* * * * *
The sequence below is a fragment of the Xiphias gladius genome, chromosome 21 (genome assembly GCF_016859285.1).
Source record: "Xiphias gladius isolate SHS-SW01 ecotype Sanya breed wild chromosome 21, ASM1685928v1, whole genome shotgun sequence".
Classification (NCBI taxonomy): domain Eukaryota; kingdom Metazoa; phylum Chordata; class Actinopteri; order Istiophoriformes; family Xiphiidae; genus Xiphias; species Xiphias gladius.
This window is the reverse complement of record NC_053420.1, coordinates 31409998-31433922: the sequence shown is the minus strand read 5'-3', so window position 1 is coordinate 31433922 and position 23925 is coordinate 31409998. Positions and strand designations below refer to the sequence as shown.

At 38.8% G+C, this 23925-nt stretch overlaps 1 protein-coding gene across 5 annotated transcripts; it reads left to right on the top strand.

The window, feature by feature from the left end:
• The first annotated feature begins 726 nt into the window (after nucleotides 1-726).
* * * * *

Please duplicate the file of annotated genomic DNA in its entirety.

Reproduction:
The sequence below is a fragment of the Xiphias gladius genome, chromosome 21 (genome assembly GCF_016859285.1).
Source record: "Xiphias gladius isolate SHS-SW01 ecotype Sanya breed wild chromosome 21, ASM1685928v1, whole genome shotgun sequence".
Classification (NCBI taxonomy): domain Eukaryota; kingdom Metazoa; phylum Chordata; class Actinopteri; order Istiophoriformes; family Xiphiidae; genus Xiphias; species Xiphias gladius.
This window is the reverse complement of record NC_053420.1, coordinates 31409998-31433922: the sequence shown is the minus strand read 5'-3', so window position 1 is coordinate 31433922 and position 23925 is coordinate 31409998. Positions and strand designations below refer to the sequence as shown.

At 38.8% G+C, this 23925-nt stretch overlaps 1 protein-coding gene across 5 annotated transcripts; it reads left to right on the top strand.

The window, feature by feature from the left end:
• The first annotated feature begins 726 nt into the window (after nucleotides 1-726).